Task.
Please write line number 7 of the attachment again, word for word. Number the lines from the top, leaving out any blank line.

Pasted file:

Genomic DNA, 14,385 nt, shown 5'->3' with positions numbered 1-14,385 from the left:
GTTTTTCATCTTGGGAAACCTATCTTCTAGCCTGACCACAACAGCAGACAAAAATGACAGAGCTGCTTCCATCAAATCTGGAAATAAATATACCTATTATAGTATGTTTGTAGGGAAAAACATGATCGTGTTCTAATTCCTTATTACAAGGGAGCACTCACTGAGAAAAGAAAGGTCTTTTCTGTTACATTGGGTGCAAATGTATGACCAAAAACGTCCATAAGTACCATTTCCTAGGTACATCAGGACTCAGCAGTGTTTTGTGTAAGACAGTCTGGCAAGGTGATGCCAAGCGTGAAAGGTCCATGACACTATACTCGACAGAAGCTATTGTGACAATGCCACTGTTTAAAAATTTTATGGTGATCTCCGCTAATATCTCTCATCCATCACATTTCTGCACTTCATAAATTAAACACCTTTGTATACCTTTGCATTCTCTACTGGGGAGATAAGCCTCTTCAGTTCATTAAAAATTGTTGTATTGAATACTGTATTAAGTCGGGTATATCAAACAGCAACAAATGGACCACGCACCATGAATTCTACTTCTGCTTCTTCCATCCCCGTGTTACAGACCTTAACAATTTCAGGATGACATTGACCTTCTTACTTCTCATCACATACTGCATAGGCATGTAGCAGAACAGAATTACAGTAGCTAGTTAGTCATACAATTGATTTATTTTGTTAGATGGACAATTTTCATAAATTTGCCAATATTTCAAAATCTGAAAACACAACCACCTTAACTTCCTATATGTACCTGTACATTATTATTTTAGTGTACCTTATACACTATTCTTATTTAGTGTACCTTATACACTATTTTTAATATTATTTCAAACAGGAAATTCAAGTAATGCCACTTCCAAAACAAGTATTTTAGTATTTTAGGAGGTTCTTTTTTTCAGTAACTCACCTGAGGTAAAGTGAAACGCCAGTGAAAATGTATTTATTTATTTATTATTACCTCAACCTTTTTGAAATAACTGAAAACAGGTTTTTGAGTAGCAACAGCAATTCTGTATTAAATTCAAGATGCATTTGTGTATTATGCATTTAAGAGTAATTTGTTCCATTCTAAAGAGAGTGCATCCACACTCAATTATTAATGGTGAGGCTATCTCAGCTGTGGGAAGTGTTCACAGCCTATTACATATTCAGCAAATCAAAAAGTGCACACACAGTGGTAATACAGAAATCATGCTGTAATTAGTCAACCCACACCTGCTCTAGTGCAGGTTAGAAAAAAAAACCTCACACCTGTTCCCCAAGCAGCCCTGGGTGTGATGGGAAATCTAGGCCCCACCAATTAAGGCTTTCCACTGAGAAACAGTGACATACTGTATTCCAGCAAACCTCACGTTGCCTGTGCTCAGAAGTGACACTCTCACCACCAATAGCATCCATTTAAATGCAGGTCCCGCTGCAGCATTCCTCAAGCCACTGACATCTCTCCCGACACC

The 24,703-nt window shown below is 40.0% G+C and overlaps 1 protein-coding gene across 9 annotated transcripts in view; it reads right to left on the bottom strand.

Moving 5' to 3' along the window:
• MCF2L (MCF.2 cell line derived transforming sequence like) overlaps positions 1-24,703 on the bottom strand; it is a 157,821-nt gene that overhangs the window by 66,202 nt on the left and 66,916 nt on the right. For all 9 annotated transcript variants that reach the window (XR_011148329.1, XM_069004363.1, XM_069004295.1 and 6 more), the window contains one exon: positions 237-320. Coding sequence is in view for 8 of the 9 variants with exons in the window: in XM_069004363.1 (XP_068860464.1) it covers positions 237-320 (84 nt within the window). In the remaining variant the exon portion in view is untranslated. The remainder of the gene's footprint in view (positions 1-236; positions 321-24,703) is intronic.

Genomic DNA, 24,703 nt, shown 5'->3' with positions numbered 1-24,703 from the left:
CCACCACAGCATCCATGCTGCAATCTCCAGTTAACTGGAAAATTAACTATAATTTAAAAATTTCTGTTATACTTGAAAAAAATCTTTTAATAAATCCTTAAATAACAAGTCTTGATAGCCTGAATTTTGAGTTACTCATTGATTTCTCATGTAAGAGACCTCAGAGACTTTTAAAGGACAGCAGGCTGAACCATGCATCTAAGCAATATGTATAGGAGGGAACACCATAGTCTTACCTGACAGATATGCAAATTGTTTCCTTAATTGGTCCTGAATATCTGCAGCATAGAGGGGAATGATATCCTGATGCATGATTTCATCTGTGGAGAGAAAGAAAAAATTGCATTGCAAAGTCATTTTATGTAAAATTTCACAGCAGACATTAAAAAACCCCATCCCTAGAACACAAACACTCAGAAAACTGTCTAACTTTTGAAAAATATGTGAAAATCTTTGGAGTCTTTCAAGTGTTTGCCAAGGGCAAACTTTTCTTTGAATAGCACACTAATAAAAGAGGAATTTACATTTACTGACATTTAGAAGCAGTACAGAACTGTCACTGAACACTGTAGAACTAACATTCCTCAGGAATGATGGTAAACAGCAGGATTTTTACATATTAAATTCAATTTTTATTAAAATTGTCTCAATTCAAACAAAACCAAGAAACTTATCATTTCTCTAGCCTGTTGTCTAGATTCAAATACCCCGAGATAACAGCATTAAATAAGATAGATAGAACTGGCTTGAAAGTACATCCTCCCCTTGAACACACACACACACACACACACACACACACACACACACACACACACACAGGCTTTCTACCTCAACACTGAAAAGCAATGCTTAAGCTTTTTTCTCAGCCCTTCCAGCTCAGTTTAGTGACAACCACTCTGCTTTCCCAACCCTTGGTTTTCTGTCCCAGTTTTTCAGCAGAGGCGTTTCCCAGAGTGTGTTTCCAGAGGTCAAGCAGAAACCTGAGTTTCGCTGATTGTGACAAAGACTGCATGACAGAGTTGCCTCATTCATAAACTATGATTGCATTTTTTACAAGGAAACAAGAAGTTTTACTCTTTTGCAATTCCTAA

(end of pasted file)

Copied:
CCACCACAGCATCCATGCTGCAATCTCCAGTTAACTGGAAAATTAACTATAATTTAAAAATTTCTGTTATACTTGAAAAAAATCTTTTAATAAATCCTTAAATAACAAGTCTTGATAGCCTGAATTTTGAGTTACTCATTGATTTCTCATGTAAGAGACCTCAGAGACTTTTAAAGGACAGCAGGCTGAACCATGCATCTAAGCAATATGTATAGGAGGGAACACCATAGTCTTACCTGACAGATATGCAAATTGTTTCCTTAATTGGTCCTGAATATCTGCAGCATAGAGGGGAATGATATCCTGATGCATGATTTCATCTGTGGAGAGAAAGAAAAAATTGCATTGCAAAGTCATTTTATGTAAAATTTCACAGCAGACATTAAAAAACCCCATCCCTAGAACACAAACACTCAGAAAACTGTCTAACTTTTGAAAAATATGTGAAAATCTTTGGAGTCTTTCAAGTGTTTGCCAAGGGCAAACTTTTCTTTGAATAGCACACTAATAAAAGAGGAATTTACATTTACTGACATTTAGAAGCAGTACAGAACTGTCACTGAACACTGTAGAACTAACATTCCTCAGGAATGATGGTAAACAGCAGGATTTTTACATATTAAATTCAATTTTTATTAAAATTGTCTCAATTCAAACAAAACCAAGAAACTTATCATTTCTCTAGCCTGTTGTCTAGATTCAAATACCCCGAGATAACAGCATTAAATAAGATAGATAGAACTGGCTTGAAAGTACATCCTCCCCTTGAACACACACACACACACACACACACACACACACACACACACACACACACAGGCTTTCTACCTCAACACTGAAAAGCAATGCTTAAGCTTTTTTCTCAGCCCTTCCAGCTCAGTTTAGTGACAACCACTCTGCTTTCCCAACCCTTGGTTTTCTGTCCCAGTTTTTCAGCAGAGGCGTTTCCCAGAGTGTGTTTCCAGAGGTCAAGCAGAAACCTGAGTTTCGCTGATTGTGACAAAGACTGCATGACAGAGTTGCCTCATTCATAAACTATGATTGCATTTTTTACAAGGAAACAAGAAGTTTTACTCTTTTGCAATTCCTAA